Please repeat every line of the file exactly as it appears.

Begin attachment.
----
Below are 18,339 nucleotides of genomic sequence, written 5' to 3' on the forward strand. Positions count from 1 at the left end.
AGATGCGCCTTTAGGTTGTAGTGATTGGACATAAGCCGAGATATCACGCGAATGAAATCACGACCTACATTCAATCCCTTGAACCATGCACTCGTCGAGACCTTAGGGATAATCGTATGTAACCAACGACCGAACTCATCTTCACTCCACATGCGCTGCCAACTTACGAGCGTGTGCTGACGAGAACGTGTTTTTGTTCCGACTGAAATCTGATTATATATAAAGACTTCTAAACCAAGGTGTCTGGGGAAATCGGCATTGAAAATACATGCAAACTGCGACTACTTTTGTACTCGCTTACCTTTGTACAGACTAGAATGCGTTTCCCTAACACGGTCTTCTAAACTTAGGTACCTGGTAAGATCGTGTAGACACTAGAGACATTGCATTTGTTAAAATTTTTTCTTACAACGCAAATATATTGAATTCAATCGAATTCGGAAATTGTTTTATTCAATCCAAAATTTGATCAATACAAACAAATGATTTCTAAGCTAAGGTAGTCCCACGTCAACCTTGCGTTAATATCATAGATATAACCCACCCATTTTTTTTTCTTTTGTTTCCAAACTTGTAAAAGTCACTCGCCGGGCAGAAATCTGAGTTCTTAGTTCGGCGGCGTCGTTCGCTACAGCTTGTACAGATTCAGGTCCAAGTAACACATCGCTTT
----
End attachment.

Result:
Below are 18,339 nucleotides of genomic sequence, written 5' to 3' on the forward strand. Positions count from 1 at the left end.
AGATGCGCCTTTAGGTTGTAGTGATTGGACATAAGCCGAGATATCACGCGAATGAAATCACGACCTACATTCAATCCCTTGAACCATGCACTCGTCGAGACCTTAGGGATAATCGTATGTAACCAACGACCGAACTCATCTTCACTCCACATGCGCTGCCAACTTACGAGCGTGTGCTGACGAGAACGTGTTTTTGTTCCGACTGAAATCTGATTATATATAAAGACTTCTAAACCAAGGTGTCTGGGGAAATCGGCATTGAAAATACATGCAAACTGCGACTACTTTTGTACTCGCTTACCTTTGTACAGACTAGAATGCGTTTCCCTAACACGGTCTTCTAAACTTAGGTACCTGGTAAGATCGTGTAGACACTAGAGACATTGCATTTGTTAAAATTTTTTCTTACAACGCAAATATATTGAATTCAATCGAATTCGGAAATTGTTTTATTCAATCCAAAATTTGATCAATACAAACAAATGATTTCTAAGCTAAGGTAGTCCCACGTCAACCTTGCGTTAATATCATAGATATAACCCACCCATTTTTTTTTCTTTTGTTTCCAAACTTGTAAAAGTCACTCGCCGGGCAGAAATCTGAGTTCTTAGTTCGGCGGCGTCGTTCGCTACAGCTTGTACAGATTCAGGTCCAAGTAACACATCGCTTT